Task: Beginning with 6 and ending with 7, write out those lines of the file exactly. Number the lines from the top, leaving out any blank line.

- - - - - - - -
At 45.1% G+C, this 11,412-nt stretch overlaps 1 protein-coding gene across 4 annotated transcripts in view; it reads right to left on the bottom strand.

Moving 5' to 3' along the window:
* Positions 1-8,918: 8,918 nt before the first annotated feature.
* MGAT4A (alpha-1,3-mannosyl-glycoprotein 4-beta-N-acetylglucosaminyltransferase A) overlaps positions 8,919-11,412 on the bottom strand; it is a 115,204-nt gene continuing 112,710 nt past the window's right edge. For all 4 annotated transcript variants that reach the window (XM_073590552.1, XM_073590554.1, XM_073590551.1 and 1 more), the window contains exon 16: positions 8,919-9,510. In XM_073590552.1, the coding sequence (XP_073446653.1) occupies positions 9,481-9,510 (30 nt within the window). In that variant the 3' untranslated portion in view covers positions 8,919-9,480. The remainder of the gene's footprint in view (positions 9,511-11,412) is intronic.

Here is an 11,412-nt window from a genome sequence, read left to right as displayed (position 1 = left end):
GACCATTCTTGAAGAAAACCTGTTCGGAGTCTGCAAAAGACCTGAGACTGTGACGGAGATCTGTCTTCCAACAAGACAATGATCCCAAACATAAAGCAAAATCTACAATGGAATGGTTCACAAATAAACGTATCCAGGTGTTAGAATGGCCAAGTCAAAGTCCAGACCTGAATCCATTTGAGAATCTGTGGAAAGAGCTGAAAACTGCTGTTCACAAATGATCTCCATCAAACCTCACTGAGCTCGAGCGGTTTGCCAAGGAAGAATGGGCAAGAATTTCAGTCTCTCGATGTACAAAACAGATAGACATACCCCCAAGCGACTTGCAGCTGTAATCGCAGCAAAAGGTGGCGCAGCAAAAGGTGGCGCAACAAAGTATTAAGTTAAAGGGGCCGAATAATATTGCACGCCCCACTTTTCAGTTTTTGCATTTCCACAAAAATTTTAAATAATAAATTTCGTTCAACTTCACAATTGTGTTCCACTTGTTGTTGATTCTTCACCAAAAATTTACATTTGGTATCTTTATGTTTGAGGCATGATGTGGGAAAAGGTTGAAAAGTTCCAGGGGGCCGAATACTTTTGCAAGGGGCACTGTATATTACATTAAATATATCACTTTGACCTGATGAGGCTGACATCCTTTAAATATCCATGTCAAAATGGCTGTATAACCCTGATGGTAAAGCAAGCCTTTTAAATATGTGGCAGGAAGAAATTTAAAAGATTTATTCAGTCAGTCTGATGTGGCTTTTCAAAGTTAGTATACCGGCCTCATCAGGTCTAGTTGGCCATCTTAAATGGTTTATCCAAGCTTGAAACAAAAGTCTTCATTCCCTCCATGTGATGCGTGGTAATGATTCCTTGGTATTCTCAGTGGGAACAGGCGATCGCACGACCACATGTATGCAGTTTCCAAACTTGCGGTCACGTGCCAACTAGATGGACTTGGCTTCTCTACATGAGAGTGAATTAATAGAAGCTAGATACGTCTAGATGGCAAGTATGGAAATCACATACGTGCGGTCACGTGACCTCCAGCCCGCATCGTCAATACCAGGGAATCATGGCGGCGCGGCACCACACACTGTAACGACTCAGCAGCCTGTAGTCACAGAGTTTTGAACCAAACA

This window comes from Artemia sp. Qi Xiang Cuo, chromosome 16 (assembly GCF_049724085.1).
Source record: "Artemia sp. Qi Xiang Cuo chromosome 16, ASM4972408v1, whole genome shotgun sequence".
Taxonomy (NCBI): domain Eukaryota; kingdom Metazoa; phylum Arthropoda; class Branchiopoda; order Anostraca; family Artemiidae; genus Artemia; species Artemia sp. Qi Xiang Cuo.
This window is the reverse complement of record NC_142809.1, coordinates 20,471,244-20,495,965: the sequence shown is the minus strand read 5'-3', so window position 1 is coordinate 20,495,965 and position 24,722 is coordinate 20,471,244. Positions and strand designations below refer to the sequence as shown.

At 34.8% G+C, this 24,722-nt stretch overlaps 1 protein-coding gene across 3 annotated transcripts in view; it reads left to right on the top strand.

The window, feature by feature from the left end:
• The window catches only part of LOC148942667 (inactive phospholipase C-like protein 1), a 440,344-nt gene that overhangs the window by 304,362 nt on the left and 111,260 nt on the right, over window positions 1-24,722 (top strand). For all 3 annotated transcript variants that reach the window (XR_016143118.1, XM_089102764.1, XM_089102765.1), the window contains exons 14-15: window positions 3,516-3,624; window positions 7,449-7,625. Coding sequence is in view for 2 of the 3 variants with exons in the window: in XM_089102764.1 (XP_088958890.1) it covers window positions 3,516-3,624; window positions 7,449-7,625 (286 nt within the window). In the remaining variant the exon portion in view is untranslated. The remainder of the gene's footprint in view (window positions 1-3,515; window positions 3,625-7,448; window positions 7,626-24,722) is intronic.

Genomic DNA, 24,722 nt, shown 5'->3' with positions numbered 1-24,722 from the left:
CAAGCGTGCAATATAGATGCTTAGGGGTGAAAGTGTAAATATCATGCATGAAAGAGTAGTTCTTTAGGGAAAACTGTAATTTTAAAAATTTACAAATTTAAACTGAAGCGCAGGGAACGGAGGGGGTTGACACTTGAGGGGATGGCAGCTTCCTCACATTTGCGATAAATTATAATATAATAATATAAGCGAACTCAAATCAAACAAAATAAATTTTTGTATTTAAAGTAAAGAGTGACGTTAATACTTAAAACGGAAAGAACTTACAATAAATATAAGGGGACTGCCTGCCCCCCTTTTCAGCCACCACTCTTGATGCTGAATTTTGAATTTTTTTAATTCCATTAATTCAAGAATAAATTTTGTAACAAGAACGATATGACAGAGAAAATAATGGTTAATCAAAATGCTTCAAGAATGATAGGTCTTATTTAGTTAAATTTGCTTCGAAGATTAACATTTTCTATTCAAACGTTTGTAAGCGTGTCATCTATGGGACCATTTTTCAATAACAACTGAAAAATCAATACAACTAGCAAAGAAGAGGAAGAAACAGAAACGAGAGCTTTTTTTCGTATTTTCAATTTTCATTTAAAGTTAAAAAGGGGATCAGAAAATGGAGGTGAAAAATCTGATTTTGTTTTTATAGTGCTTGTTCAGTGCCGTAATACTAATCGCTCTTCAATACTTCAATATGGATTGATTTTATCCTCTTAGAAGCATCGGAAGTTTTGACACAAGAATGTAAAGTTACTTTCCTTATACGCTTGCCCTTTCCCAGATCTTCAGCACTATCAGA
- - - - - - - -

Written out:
GACCATTCTTGAAGAAAACCTGTTCGGAGTCTGCAAAAGACCTGAGACTGTGACGGAGATCTGTCTTCCAACAAGACAATGATCCCAAACATAAAGCAAAATCTACAATGGAATGGTTCACAAATAAACGTATCCAGGTGTTAGAATGGCCAAGTCAAAGTCCAGACCTGAATCCATTTGAGAATCTGTGGAAAGAGCTGAAAACTGCTGTTCACAAATGATCTCCATCAAACCTCACTGAGCTCGAGCGGTTTGCCAAGGAAGAATGGGCAAGAATTTCAGTCTCTCGATGTACAAAACAGATAGACATACCCCCAAGCGACTTGCAGCTGTAATCGCAGCAAAAGGTGGCGCAGCAAAAGGTGGCGCAACAAAGTATTAAGTTAAAGGGGCCGAATAATATTGCACGCCCCACTTTTCAGTTTTTGCATTTCCACAAAAATTTTAAATAATAAATTTCGTTCAACTTCACAATTGTGTTCCACTTGTTGTTGATTCTTCACCAAAAATTTACATTTGGTATCTTTATGTTTGAGGCATGATGTGGGAAAAGGTTGAAAAGTTCCAGGGGGCCGAATACTTTTGCAAGGGGCACTGTATATTACATTAAATATATCACTTTGACCTGATGAGGCTGACATCCTTTAAATATCCATGTCAAAATGGCTGTATAACCCTGATGGTAAAGCAAGCCTTTTAAATATGTGGCAGGAAGAAATTTAAAAGATTTATTCAGTCAGTCTGATGTGGCTTTTCAAAGTTAGTATACCGGCCTCATCAGGTCTAGTTGGCCATCTTAAATGGTTTATCCAAGCTTGAAACAAAAGTCTTCATTCCCTCCATGTGATGCGTGGTAATGATTCCTTGGTATTCTCAGTGGGAACAGGCGATCGCACGACCACATGTATGCAGTTTCCAAACTTGCGGTCACGTGCCAACTAGATGGACTTGGCTTCTCTACATGAGAGTGAATTAATAGAAGCTAGATACGTCTAGATGGCAAGTATGGAAATCACATACGTGCGGTCACGTGACCTCCAGCCCGCATCGTCAATACCAGGGAATCATGGCGGCGCGGCACCACACACTGTAACGACTCAGCAGCCTGTAGTCACAGAGTTTTGAACCAAACA

This window comes from Artemia sp. Qi Xiang Cuo, chromosome 16 (assembly GCF_049724085.1).